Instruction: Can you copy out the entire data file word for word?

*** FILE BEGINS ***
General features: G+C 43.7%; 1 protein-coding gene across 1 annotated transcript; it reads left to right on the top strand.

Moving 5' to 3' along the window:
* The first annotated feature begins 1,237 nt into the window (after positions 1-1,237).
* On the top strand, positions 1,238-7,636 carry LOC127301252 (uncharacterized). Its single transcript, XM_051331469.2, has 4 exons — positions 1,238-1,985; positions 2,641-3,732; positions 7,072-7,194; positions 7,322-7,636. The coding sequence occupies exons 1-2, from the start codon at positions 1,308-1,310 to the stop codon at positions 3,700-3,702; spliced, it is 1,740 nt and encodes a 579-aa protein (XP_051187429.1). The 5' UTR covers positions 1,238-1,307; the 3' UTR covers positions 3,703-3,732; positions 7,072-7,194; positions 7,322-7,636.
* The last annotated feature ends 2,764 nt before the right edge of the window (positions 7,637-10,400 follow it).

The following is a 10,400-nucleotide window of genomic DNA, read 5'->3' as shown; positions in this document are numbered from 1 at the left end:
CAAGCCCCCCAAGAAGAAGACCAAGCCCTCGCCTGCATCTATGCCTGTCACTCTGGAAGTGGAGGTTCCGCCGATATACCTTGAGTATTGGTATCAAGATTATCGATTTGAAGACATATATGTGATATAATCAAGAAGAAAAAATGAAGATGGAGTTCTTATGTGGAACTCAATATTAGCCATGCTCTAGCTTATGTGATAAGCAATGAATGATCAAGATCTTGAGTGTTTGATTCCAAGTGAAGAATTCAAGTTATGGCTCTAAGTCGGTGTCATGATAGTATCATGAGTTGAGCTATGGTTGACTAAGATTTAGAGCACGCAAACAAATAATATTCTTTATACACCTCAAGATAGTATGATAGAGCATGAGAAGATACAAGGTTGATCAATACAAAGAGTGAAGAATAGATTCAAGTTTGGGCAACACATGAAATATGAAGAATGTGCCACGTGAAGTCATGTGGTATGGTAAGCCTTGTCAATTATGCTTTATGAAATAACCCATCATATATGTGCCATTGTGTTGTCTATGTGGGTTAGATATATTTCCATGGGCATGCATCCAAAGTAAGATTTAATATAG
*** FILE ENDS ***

General features: G+C 43.7%; 1 protein-coding gene across 1 annotated transcript; it reads left to right on the top strand.

Moving 5' to 3' along the window:
* The first annotated feature begins 1,237 nt into the window (after positions 1-1,237).
* On the top strand, positions 1,238-7,636 carry LOC127301252 (uncharacterized). Its single transcript, XM_051331469.2, has 4 exons — positions 1,238-1,985; positions 2,641-3,732; positions 7,072-7,194; positions 7,322-7,636. The coding sequence occupies exons 1-2, from the start codon at positions 1,308-1,310 to the stop codon at positions 3,700-3,702; spliced, it is 1,740 nt and encodes a 579-aa protein (XP_051187429.1). The 5' UTR covers positions 1,238-1,307; the 3' UTR covers positions 3,703-3,732; positions 7,072-7,194; positions 7,322-7,636.
* The last annotated feature ends 2,764 nt before the right edge of the window (positions 7,637-10,400 follow it).

The following is a 10,400-nucleotide window of genomic DNA, read 5'->3' as shown; positions in this document are numbered from 1 at the left end:
CAAGCCCCCCAAGAAGAAGACCAAGCCCTCGCCTGCATCTATGCCTGTCACTCTGGAAGTGGAGGTTCCGCCGATATACCTTGAGTATTGGTATCAAGATTATCGATTTGAAGACATATATGTGATATAATCAAGAAGAAAAAATGAAGATGGAGTTCTTATGTGGAACTCAATATTAGCCATGCTCTAGCTTATGTGATAAGCAATGAATGATCAAGATCTTGAGTGTTTGATTCCAAGTGAAGAATTCAAGTTATGGCTCTAAGTCGGTGTCATGATAGTATCATGAGTTGAGCTATGGTTGACTAAGATTTAGAGCACGCAAACAAATAATATTCTTTATACACCTCAAGATAGTATGATAGAGCATGAGAAGATACAAGGTTGATCAATACAAAGAGTGAAGAATAGATTCAAGTTTGGGCAACACATGAAATATGAAGAATGTGCCACGTGAAGTCATGTGGTATGGTAAGCCTTGTCAATTATGCTTTATGAAATAACCCATCATATATGTGCCATTGTGTTGTCTATGTGGGTTAGATATATTTCCATGGGCATGCATCCAAAGTAAGATTTAATATAG